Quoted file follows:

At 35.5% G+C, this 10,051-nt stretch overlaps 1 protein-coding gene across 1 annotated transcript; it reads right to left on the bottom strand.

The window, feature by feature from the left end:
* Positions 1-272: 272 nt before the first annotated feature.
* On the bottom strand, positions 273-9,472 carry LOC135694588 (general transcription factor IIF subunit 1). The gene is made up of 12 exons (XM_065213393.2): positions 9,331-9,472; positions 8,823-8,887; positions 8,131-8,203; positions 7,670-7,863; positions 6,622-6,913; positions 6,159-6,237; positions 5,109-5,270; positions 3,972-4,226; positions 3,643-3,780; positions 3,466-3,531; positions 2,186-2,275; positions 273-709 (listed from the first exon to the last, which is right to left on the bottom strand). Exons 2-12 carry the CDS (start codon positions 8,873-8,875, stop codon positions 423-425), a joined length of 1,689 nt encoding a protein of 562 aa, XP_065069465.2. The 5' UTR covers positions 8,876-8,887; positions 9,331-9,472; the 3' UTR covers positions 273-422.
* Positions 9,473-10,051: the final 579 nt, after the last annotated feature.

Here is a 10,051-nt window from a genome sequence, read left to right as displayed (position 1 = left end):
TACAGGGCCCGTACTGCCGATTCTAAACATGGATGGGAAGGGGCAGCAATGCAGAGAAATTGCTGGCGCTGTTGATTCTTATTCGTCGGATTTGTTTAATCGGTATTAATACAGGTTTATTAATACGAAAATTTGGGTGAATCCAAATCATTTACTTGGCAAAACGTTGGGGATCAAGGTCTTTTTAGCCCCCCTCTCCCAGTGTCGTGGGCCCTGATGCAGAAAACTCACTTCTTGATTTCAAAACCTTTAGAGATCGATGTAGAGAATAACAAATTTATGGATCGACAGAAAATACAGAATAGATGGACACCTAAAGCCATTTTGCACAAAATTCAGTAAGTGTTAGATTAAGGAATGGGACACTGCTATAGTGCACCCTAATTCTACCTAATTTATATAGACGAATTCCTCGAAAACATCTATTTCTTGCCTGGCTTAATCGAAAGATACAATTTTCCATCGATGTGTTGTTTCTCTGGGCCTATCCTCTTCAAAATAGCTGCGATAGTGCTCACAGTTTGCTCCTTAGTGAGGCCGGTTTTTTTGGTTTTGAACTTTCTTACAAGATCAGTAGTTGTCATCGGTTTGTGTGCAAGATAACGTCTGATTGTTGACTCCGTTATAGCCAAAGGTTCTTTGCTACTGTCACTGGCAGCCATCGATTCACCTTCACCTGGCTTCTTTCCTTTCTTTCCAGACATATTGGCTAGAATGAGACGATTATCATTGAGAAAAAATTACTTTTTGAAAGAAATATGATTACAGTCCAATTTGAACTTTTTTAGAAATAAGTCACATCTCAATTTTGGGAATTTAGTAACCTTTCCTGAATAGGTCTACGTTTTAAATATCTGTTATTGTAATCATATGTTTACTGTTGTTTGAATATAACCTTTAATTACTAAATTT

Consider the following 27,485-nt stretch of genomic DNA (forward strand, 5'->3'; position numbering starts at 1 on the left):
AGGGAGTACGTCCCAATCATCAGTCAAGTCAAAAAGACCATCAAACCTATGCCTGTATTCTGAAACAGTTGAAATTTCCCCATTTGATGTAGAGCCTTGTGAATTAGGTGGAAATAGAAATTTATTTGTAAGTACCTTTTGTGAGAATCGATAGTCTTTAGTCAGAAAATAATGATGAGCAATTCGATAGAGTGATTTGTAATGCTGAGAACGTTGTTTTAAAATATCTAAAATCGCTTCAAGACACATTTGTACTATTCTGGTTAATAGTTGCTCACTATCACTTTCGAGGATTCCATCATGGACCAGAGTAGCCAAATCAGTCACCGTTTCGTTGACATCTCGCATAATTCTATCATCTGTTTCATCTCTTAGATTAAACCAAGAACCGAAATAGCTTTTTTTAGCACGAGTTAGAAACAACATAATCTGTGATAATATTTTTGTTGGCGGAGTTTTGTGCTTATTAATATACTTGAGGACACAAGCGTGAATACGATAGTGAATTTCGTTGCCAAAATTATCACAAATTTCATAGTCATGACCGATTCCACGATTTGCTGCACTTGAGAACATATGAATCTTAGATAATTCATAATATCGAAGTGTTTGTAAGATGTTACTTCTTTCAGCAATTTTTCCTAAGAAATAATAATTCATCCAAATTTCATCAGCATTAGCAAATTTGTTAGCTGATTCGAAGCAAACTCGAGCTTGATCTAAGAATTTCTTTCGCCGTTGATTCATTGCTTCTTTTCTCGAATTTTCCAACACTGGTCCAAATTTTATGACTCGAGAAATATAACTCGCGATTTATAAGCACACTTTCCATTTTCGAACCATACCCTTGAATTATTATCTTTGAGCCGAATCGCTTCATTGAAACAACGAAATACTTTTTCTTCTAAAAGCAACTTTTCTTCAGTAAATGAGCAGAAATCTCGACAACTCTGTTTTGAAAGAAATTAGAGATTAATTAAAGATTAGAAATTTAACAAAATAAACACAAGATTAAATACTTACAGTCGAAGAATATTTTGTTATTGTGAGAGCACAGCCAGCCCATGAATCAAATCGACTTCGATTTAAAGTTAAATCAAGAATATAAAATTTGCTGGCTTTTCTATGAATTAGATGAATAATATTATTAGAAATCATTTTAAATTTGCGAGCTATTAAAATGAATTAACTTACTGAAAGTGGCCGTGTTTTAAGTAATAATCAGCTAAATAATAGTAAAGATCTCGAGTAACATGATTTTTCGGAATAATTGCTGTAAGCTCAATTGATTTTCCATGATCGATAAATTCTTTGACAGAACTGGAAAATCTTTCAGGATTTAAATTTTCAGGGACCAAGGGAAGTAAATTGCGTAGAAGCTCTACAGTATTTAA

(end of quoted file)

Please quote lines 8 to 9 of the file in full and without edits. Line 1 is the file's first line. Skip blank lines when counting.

Consider the following 27,485-nt stretch of genomic DNA (forward strand, 5'->3'; position numbering starts at 1 on the left):
AGGGAGTACGTCCCAATCATCAGTCAAGTCAAAAAGACCATCAAACCTATGCCTGTATTCTGAAACAGTTGAAATTTCCCCATTTGATGTAGAGCCTTGTGAATTAGGTGGAAATAGAAATTTATTTGTAAGTACCTTTTGTGAGAATCGATAGTCTTTAGTCAGAAAATAATGATGAGCAATTCGATAGAGTGATTTGTAATGCTGAGAACGTTGTTTTAAAATATCTAAAATCGCTTCAAGACACATTTGTACTATTCTGGTTAATAGTTGCTCACTATCACTTTCGAGGATTCCATCATGGACCAGAGTAGCCAAATCAGTCACCGTTTCGTTGACATCTCGCATAATTCTATCATCTGTTTCATCTCTTAGATTAAACCAAGAACCGAAATAGCTTTTTTTAGCACGAGTTAGAAACAACATAATCTGTGATAATATTTTTGTTGGCGGAGTTTTGTGCTTATTAATATACTTGAGGACACAAGCGTGAATACGATAGTGAATTTCGTTGCCAAAATTATCACAAATTTCATAGTCATGACCGATTCCACGATTTGCTGCACTTGAGAACATATGAATCTTAGATAATTCATAATATCGAAGTGTTTGTAAGATGTTACTTCTTTCAGCAATTTTTCCTAAGAAATAATAATTCATCCAAATTTCATCAGCATTAGCAAATTTGTTAGCTGATTCGAAGCAAACTCGAGCTTGATCTAAGAATTTCTTTCGCCGTTGATTCATTGCTTCTTTTCTCGAATTTTCCAACACTGGTCCAAATTTTATGACTCGAGAAATATAACTCGCGATTTATAAGCACACTTTCCATTTTCGAACCATACCCTTGAATTATTATCTTTGAGCCGAATCGCTTCATTGAAACAACGAAATACTTTTTCTTCTAAAAGCAACTTTTCTTCAGTAAATGAGCAGAAATCTCGACAACTCTGTTTTGAAAGAAATTAGAGATTAATTAAAGATTAGAAATTTAACAAAATAAACACAAGATTAAATACTTACAGTCGAAGAATATTTTGTTATTGTGAGAGCACAGCCAGCCCATGAATCAAATCGACTTCGATTTAAAGTTAAATCAAGAATATAAAATTTGCTGGCTTTTCTATGAATTAGATGAATAATATTATTAGAAATCATTTTAAATTTGCGAGCTATTAAAATGAATTAACTTACTGAAAGTGGCCGTGTTTTAAGTAATAATCAGCTAAATAATAGTAAAGATCTCGAGTAACATGATTTTTCGGAATAATTGCTGTAAGCTCAATTGATTTTCCATGATCGATAAATTCTTTGACAGAACTGGAAAATCTTTCAGGATTTAAATTTTCAGGGACCAAGGGAAGTAAATTGCGTAGAAGCTCTACAGTATTTAA